Strong. Abundant. Consistent. These are just a few characteristics that make offshore wind an important source of clean energy for the United States. Data suggests there is more than 4,000,000 megawatts of wind energy potential that could be accessed in state and federal waters along the coasts of the United States and the Great Lakes. While realistically not all of this resource will be developed, it represents vast potential to generate renewable, reliable electricity for cities and communities near the nation’s coastlines.
The Energy Department’s Wind Program – in partnership with industry and national laboratories – works to accelerate the American offshore wind market through a portfolio of high-impact research, development, and demonstration projects.
In one recently completed project, GL Garrad Hassan developed the first-of-its-kind port assessment tool. The web-based offshore port readiness tool consists of a user-friendly interface that enables planners to plug in key details, such as the number and size of turbines, required water depth, and foundation type, to quickly and easily locate ideal ports for their wind farm projects. The tool also helps port operators identify areas in which additional investments are required at their facility to support the installation and maintenance of offshore wind farms.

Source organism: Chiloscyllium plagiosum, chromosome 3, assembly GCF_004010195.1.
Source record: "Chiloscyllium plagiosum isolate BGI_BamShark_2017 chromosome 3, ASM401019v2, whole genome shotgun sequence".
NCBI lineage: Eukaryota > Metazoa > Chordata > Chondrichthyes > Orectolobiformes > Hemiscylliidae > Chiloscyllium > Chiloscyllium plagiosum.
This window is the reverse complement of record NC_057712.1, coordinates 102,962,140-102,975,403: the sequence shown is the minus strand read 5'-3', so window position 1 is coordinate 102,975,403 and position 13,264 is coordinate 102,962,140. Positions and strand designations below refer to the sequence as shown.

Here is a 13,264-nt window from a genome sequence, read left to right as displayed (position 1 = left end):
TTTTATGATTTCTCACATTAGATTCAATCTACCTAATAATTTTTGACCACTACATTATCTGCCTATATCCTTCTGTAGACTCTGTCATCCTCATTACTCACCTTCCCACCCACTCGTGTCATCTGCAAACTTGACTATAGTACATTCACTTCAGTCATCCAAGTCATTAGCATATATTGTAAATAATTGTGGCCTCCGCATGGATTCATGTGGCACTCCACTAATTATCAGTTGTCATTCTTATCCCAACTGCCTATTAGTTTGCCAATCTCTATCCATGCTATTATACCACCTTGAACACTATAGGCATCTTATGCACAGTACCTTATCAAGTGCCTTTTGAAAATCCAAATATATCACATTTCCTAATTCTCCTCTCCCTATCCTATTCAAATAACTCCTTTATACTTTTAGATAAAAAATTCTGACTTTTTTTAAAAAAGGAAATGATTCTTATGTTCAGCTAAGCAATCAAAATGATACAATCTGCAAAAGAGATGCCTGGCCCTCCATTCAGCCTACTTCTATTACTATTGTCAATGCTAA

In addition to the tool, GL Garrad Hassan published an in-depth report on offshore wind port readiness. The report identifies logistical requirements for moving offshore wind project components through port facilities and an analysis of six ports that represent the five coastal regions of the United States.
The project is part of the Wind Program’s larger efforts to help speed deployment of both land-based and offshore wind technologies, with the goal of expanding the use of wind energy as a cost-effective part of our nation's renewable energy portfolio. Learn more about the Wind Program and how wind energy works.
Check out the Open Energy Information Wind Portal for maps, information on wind financial incentives, and other tools